Spotlight on Acid-Etched Glass

Acid-etched glass may not be new to the architectural glazing industry, but architects and fabricators continue to find new and unique ways of using it. From interior wall panels, glass floors and stair treads to exterior facades, acid-etched glass can be used not only for aesthetics, but also combined with other features and benefits. Here are a few projects worthy of note.

Modern Renovation

Harborside 3 is part of the Harborside Financial Plaza in Jersey City, N.J., and a $75 million renovation of the Mack-Cali Realty Corp. flagship property that offers a waterfront view of the Hudson River and New York City. Gensler was selected to modernize this Class A office building. The existing design had large open spaces that needed to be defined and repurposed to add functional spaces with privacy, but without compromising the natural flow of daylighting. The glazing contractor, Pure Glass LLC, installed the multiple floor-to-ceiling glass walls on the interior and the unique overhead glazing and wall-cladding design used in the elevator banks. GGI, based in Secaucus, N.J., fabricated the glass panels utilizing 3/8-inch low-iron glass, .060 PVB, and 3/8-inch low-iron glass with Alice direct-to-glass custom printed design on the third surface. Alice was also used to create the fade for the upper and lower sections of each glass panel—adding an element of privacy required in designated areas.

Pure Glass worked closely with owner/developer Mack-Cali, recommending a custom triple-glazed installation to achieve the desired aesthetic and to accommodate the custom lighting. The elevator bank walls consist of three unique glass types fabricated by GGI with approximately 1½ -inch spacing between each lite to create visual depth. The wall cladding configuration consists of two lites of tempered, low-iron glass each with a unique Alice design, and a posterior lite of satin-etched low-iron mirror. The ½-inch laminated glass for the overhead glazing is configured with ¼-inch low-iron with an Alice design on the first and third surfaces, laminated with .060 PVB and custom backpainting on the fourth surface to complement the glass walls in the elevator banks.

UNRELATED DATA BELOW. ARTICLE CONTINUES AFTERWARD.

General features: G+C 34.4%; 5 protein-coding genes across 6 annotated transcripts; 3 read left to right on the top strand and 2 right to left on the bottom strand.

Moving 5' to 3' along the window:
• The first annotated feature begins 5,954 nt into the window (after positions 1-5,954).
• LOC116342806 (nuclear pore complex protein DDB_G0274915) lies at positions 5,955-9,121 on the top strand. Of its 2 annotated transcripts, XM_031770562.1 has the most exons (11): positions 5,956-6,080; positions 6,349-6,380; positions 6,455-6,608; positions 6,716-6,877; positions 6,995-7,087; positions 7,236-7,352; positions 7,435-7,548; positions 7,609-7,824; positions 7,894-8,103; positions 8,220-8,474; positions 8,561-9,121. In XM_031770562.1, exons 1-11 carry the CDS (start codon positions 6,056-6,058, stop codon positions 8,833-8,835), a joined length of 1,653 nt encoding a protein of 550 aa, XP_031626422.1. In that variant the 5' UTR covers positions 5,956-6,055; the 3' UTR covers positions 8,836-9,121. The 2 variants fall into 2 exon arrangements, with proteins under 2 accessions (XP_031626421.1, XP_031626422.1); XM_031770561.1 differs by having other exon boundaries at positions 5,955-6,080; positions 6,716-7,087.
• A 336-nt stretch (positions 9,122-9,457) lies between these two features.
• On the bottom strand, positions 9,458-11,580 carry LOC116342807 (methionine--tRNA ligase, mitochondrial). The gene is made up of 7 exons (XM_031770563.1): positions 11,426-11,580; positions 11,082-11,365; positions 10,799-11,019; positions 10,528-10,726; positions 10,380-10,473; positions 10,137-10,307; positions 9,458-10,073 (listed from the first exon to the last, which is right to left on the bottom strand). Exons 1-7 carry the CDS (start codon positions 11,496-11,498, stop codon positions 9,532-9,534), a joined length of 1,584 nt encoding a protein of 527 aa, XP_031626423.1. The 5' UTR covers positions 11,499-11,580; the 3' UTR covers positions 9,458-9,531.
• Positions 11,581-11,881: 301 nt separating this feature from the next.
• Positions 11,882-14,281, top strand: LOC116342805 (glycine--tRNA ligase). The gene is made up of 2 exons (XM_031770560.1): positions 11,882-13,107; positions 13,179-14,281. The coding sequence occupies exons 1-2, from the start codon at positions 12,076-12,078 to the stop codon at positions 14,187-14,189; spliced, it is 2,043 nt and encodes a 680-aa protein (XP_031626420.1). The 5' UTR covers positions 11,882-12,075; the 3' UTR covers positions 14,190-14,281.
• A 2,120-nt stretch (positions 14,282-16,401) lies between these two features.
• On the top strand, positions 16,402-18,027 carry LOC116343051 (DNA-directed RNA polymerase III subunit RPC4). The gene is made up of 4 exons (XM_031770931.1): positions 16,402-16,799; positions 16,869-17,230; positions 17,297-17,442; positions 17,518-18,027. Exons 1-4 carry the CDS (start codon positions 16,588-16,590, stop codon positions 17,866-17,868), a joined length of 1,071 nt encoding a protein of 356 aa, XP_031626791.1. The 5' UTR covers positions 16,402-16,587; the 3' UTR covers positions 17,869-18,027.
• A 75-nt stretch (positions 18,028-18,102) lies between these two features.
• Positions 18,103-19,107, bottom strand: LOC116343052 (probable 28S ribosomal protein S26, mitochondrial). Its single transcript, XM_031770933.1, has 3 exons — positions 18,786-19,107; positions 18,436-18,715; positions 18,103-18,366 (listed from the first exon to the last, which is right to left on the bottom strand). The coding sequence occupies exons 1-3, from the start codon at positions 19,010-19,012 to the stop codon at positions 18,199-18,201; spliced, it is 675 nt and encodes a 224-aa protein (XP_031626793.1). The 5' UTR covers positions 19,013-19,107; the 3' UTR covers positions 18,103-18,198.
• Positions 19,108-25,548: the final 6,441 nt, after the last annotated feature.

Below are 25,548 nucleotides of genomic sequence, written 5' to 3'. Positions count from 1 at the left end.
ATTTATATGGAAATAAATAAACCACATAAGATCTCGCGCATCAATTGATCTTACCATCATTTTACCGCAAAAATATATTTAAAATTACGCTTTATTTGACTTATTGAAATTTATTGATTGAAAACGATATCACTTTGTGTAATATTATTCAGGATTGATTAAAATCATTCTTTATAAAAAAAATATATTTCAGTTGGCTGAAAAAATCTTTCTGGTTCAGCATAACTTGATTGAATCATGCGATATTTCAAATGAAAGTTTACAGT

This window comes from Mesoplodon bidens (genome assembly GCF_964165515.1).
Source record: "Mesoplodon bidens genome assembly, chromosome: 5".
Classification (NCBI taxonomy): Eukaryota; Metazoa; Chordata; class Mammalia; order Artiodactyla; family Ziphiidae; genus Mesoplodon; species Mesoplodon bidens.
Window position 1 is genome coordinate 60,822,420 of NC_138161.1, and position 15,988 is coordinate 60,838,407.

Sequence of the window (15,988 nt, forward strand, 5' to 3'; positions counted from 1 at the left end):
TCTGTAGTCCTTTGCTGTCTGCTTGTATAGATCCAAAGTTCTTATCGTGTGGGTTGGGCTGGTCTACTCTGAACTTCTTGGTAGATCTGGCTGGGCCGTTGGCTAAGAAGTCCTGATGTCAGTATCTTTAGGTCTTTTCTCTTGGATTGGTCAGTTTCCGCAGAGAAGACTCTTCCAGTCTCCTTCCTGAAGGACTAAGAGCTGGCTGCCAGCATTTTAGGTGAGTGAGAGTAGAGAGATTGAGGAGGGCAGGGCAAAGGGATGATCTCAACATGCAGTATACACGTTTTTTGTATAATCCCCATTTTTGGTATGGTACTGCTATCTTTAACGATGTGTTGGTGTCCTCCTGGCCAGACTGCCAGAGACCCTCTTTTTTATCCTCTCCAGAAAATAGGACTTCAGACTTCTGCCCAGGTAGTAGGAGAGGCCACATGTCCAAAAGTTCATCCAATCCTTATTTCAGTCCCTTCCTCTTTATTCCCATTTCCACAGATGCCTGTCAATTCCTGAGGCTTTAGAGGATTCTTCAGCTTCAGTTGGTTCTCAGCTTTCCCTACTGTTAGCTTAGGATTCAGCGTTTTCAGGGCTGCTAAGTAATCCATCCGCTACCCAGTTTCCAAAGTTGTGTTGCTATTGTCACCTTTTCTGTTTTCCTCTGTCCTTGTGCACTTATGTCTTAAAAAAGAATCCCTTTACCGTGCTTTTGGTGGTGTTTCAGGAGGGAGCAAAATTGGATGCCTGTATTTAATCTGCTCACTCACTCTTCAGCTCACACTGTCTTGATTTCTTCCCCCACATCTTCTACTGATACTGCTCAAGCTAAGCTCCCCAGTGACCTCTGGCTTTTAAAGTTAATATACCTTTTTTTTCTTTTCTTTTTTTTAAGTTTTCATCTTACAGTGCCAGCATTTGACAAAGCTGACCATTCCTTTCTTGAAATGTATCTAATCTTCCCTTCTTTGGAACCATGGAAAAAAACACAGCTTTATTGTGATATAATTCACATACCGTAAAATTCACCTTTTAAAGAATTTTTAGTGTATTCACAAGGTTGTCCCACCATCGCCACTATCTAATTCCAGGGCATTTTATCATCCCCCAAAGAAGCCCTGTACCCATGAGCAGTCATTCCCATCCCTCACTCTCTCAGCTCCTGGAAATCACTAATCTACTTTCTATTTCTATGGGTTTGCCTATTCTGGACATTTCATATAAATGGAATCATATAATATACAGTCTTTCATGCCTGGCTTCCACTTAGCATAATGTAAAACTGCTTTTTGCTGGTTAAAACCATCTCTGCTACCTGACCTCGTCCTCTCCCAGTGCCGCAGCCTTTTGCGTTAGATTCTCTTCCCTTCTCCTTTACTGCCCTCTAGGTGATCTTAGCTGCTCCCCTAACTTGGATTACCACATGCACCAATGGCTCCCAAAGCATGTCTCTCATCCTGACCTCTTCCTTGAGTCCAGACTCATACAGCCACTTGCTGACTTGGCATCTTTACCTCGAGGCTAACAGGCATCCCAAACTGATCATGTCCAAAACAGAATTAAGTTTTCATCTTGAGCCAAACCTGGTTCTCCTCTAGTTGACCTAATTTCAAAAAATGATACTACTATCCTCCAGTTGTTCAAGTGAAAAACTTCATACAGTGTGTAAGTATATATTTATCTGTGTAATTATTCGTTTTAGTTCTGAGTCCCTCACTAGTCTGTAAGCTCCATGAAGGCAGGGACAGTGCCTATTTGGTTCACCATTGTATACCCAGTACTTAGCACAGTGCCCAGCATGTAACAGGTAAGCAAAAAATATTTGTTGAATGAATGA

Artistic Expression

Low-iron, acid-washed glass supplied by Pulp Studio was used as the backdrop for an artistic display located on the first floor of the University of Washington Life Sciences Building in Seattle. The wall spans just over 90 feet long and almost 13 feet tall.

The acid-washed, low-iron glass is coated with Pulp Studio’s Pintura White. The black lines were printed using digital ceramic frit prior to Pintura coating. The composition of the artwork, created by local Seattle artist Claude Zervas, was steel and vitreous enamel, and was hung over the glass.

Working with Perkins+Will to create this installation from the local artist, Pulp was brought on to create the backdrop for the artwork. The company took the acid-washed glass, which was printed with the artist’s files using digital ceramic frit, and then coated it with Pintura water-based coating. All the polishing was done in house. The steel was attached in the field, but Pulp fabricated the holes to mount the artwork. The glass was installed by Mission Glass of Tumwater, Wash.

Nice as Ice

With the design objective to specify an envelope material that would bring to mind an ice surface, the City of Montreal in collaboration with architectural firm Riopel + Associées Architectes, selected an acid-etched glass for a utility building adjacent to the Maurice Richard Arena, located at the Olympic Park in Montreal, Canada.

The project features Walker Textures 6-mm clear glass Satinlite on the first surface with 6-mm grey glass Pilkington Mirropane on the third surface and backpainted in grey on the fourth surface. According to information from Walker Glass, while acid-etched mirrors are typically designed for interior applications, architects chose to work with glass fabricator Multiver to develop a glass assembly that would reproduce the light reflection and depth illusion of its acid-etched mirrors.

The arena is named for National Hockey League legend Maurice “Rocket” Richard, who spent 18 years with the Montreal Canadiens and won eight Stanley Cup Championships, among other accolades.

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